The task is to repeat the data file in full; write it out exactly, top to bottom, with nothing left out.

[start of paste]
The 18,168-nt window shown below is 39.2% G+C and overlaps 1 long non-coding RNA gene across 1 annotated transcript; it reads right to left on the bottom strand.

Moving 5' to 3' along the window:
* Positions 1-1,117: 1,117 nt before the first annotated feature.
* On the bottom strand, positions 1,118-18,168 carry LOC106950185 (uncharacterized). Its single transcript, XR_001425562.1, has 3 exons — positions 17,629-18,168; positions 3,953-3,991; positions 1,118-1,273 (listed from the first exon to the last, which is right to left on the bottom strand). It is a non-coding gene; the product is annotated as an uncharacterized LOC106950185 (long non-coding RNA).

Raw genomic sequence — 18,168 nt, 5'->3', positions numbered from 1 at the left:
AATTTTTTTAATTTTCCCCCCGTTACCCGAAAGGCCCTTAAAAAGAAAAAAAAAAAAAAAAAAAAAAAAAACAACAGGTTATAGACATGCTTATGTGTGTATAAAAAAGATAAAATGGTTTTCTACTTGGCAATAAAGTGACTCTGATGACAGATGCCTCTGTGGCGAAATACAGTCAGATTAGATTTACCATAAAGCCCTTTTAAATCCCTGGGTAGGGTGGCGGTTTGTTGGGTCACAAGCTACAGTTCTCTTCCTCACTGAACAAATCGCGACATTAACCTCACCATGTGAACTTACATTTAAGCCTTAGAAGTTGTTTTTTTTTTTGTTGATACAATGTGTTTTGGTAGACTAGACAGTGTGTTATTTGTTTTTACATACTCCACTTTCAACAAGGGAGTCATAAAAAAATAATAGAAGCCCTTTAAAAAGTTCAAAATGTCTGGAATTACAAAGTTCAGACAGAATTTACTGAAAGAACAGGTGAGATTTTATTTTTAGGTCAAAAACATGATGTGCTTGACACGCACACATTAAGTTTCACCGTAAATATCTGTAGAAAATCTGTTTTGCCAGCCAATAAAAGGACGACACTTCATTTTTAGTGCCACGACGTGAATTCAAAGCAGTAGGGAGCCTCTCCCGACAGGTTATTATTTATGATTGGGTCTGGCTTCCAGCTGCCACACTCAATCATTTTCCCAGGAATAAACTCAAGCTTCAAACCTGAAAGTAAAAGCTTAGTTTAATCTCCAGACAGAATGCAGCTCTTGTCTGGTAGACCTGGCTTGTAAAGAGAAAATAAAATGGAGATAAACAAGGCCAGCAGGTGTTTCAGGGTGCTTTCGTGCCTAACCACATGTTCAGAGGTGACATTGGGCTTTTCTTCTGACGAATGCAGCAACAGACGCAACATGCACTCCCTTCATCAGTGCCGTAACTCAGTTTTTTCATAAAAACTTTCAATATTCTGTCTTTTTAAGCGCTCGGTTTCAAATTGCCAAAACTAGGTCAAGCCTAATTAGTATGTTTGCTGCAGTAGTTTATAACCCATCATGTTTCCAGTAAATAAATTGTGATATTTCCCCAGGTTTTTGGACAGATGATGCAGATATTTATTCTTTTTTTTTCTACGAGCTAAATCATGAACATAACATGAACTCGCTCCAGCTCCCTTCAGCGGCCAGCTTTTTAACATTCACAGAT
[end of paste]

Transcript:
The 18,168-nt window shown below is 39.2% G+C and overlaps 1 long non-coding RNA gene across 1 annotated transcript; it reads right to left on the bottom strand.

Moving 5' to 3' along the window:
* Positions 1-1,117: 1,117 nt before the first annotated feature.
* On the bottom strand, positions 1,118-18,168 carry LOC106950185 (uncharacterized). Its single transcript, XR_001425562.1, has 3 exons — positions 17,629-18,168; positions 3,953-3,991; positions 1,118-1,273 (listed from the first exon to the last, which is right to left on the bottom strand). It is a non-coding gene; the product is annotated as an uncharacterized LOC106950185 (long non-coding RNA).

Raw genomic sequence — 18,168 nt, 5'->3', positions numbered from 1 at the left:
AATTTTTTTAATTTTCCCCCCGTTACCCGAAAGGCCCTTAAAAAGAAAAAAAAAAAAAAAAAAAAAAAAAACAACAGGTTATAGACATGCTTATGTGTGTATAAAAAAGATAAAATGGTTTTCTACTTGGCAATAAAGTGACTCTGATGACAGATGCCTCTGTGGCGAAATACAGTCAGATTAGATTTACCATAAAGCCCTTTTAAATCCCTGGGTAGGGTGGCGGTTTGTTGGGTCACAAGCTACAGTTCTCTTCCTCACTGAACAAATCGCGACATTAACCTCACCATGTGAACTTACATTTAAGCCTTAGAAGTTGTTTTTTTTTTTGTTGATACAATGTGTTTTGGTAGACTAGACAGTGTGTTATTTGTTTTTACATACTCCACTTTCAACAAGGGAGTCATAAAAAAATAATAGAAGCCCTTTAAAAAGTTCAAAATGTCTGGAATTACAAAGTTCAGACAGAATTTACTGAAAGAACAGGTGAGATTTTATTTTTAGGTCAAAAACATGATGTGCTTGACACGCACACATTAAGTTTCACCGTAAATATCTGTAGAAAATCTGTTTTGCCAGCCAATAAAAGGACGACACTTCATTTTTAGTGCCACGACGTGAATTCAAAGCAGTAGGGAGCCTCTCCCGACAGGTTATTATTTATGATTGGGTCTGGCTTCCAGCTGCCACACTCAATCATTTTCCCAGGAATAAACTCAAGCTTCAAACCTGAAAGTAAAAGCTTAGTTTAATCTCCAGACAGAATGCAGCTCTTGTCTGGTAGACCTGGCTTGTAAAGAGAAAATAAAATGGAGATAAACAAGGCCAGCAGGTGTTTCAGGGTGCTTTCGTGCCTAACCACATGTTCAGAGGTGACATTGGGCTTTTCTTCTGACGAATGCAGCAACAGACGCAACATGCACTCCCTTCATCAGTGCCGTAACTCAGTTTTTTCATAAAAACTTTCAATATTCTGTCTTTTTAAGCGCTCGGTTTCAAATTGCCAAAACTAGGTCAAGCCTAATTAGTATGTTTGCTGCAGTAGTTTATAACCCATCATGTTTCCAGTAAATAAATTGTGATATTTCCCCAGGTTTTTGGACAGATGATGCAGATATTTATTCTTTTTTTTTCTACGAGCTAAATCATGAACATAACATGAACTCGCTCCAGCTCCCTTCAGCGGCCAGCTTTTTAACATTCACAGAT